About thirty young people are living the STAR experience • WIPR

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After an academic trip lasting 16 weeks, about thirty students presented their final dissertation to a packed audience at the Arecibo Laboratory. Youth and high school students from various parts of the island shared the results of their research on everything from satellite development to the health of astronauts aboard the International Space Station.

“Training young people and equipping them with the tools they need to become scientists and researchers is the core mission of STAR Academy. It testifies in every project that the students have strengthened their skills by using the scientific method, critical thinking, etc.,” said Yasmin Santiago Serrano, Associate Director of the Arecibo Laboratory. „This experience allows participants to learn more about the research process before university education and shows how the Arecibo Laboratory contributes to the education of the country” says Santiago.

Each presentation was based on research conducted by six groups of students in grades nine through twelve. They were tasked with researching a topic of their choice based on the fields of Science, Technology, Engineering and Mathematics (STEM, its acronym in English).

After an academic trip lasting 16 weeks, about thirty students presented their final dissertation to a packed audience at the Arecibo Laboratory. Youth and high school students from different parts of the island shared the results of their research on everything from building satellites to the health of astronauts on the International Space Station.

Some of the innovative topics presented include developing hearing aids to protect the auditory system of astronauts, using technology to inject nanorobots into the bloodstream to monitor the health of astronauts aboard the space station. These included the development of satellites to study exoplanets, a comparison of the northern lights on Mars and Jupiter, the study of the development of star clusters, and the development of technology to convert Martian gases into energy. .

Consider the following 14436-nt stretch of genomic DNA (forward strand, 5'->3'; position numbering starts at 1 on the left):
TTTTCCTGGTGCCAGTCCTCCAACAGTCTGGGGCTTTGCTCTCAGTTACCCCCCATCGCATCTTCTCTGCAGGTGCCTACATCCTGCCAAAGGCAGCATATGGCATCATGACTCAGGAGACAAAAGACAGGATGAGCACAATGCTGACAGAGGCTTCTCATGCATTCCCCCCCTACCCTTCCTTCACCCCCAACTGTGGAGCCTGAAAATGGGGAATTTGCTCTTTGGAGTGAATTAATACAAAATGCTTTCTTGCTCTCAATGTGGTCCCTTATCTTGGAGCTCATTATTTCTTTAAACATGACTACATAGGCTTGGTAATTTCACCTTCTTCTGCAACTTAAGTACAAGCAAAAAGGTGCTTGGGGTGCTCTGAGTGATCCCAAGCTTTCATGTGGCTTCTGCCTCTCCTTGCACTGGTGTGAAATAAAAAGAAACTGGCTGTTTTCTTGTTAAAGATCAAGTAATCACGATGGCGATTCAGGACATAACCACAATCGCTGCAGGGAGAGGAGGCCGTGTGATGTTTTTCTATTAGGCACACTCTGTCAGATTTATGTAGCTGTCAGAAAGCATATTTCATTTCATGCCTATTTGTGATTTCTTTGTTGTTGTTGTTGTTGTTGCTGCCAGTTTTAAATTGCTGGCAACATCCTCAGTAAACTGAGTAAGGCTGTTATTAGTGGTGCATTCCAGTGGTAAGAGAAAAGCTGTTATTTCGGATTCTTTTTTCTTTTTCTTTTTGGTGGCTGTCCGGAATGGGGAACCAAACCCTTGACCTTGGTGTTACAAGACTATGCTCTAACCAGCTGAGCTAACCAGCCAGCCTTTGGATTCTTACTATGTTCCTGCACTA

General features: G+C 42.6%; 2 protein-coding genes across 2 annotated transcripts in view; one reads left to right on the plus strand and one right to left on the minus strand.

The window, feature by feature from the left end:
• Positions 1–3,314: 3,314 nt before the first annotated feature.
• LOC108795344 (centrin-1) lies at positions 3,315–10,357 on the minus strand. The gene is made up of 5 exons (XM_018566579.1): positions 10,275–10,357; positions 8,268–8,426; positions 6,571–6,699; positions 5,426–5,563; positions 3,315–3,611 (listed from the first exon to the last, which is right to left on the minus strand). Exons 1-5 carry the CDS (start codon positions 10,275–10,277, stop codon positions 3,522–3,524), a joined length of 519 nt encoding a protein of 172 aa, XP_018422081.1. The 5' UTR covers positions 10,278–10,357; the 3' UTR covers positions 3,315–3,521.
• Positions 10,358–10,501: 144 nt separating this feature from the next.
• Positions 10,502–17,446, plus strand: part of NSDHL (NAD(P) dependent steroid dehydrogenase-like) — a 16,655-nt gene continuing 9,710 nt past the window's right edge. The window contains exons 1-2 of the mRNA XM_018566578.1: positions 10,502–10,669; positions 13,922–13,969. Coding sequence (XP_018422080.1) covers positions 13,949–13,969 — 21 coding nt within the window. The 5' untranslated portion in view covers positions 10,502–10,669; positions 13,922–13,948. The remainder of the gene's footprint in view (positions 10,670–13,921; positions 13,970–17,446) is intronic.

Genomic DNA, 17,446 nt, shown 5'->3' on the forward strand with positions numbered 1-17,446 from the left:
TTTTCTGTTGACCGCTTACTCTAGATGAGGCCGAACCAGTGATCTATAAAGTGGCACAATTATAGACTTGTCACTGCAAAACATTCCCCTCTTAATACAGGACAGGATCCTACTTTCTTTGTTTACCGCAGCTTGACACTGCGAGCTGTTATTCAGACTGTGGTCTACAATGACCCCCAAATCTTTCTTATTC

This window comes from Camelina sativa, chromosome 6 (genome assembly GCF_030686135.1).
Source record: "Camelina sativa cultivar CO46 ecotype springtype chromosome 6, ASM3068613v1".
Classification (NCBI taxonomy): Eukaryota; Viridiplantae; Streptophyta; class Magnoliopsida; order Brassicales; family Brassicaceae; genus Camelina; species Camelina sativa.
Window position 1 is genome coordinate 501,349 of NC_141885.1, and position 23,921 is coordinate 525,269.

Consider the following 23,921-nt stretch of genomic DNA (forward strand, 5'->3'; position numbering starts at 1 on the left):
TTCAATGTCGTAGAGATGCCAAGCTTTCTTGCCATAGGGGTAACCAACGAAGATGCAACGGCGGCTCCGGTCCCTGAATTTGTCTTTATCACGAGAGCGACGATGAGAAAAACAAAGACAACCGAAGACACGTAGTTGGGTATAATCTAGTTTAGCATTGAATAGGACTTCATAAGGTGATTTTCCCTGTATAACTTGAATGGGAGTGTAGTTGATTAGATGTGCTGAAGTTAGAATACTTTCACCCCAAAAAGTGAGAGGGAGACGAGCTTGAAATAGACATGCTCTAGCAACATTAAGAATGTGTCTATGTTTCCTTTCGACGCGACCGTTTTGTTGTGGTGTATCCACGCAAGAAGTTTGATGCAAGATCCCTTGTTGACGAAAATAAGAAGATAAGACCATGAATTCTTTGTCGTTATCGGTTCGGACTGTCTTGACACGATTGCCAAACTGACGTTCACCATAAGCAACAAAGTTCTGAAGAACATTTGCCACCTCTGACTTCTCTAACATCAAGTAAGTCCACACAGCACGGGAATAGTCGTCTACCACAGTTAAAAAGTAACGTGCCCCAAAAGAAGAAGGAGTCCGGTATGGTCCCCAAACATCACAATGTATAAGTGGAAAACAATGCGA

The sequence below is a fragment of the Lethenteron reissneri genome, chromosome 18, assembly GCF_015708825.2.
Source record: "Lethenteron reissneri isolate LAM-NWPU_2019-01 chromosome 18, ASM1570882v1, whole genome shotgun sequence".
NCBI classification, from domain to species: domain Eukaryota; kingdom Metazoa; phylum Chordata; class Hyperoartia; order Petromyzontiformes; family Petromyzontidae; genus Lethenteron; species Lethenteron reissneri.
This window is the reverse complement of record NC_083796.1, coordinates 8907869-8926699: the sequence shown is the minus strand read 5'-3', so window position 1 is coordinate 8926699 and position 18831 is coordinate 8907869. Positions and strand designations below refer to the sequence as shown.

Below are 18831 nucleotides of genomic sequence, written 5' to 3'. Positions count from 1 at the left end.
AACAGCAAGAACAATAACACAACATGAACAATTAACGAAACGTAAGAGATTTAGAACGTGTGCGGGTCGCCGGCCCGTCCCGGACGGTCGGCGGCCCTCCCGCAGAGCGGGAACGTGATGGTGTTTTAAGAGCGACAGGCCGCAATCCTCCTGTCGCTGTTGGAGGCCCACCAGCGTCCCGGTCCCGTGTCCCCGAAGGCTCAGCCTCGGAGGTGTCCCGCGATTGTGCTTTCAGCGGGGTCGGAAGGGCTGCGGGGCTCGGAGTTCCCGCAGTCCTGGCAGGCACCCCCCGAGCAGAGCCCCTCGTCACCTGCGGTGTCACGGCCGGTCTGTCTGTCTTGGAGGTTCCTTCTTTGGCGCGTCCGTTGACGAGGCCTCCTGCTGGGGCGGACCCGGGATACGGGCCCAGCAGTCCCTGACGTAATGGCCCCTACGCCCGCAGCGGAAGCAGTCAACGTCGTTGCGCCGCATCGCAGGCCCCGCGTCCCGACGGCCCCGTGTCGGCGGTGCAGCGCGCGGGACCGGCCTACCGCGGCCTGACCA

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Tenth grader Eliezer Molina Otero described his participation in STAR Academy as „priceless.” Molina Otero added: „I was able to connect with young people who share my interests in space, engineering and mathematics. It was a challenge because I learned for the first time many of the things they taught me. This opportunity I hope to continue my studies in the fields of engineering and physics in the future.” It will open doors for me and other students should participate in such programs and gain new knowledge and benefit,” the youth said.

For his part, Associate Director Santiago said: “Students had the opportunity to spend a weekend inside the observatory overnight. During their stay they attended talks, workshops and a night vigil. Also, they learned about the facilities of the observation center and its activities. This experience is a unique opportunity to contribute to their educational future.

Next Saturday, May 20, the students will conclude their graduation day in a private ceremony on the grounds of the Arecibo Laboratory. STAR Academy arose as part of a project initially submitted to NASA and this semester received funding from the Angel Ramos Foundation. STAR Academy is administered by Ana G. Méndez University, under a joint agreement with the University of Central Florida and Yang Enterprises, Inc. For more information on STAR Academy, please visit the website. www.areciboobservatory.org/stars Or Facebook page: The Arecibo Observatory.

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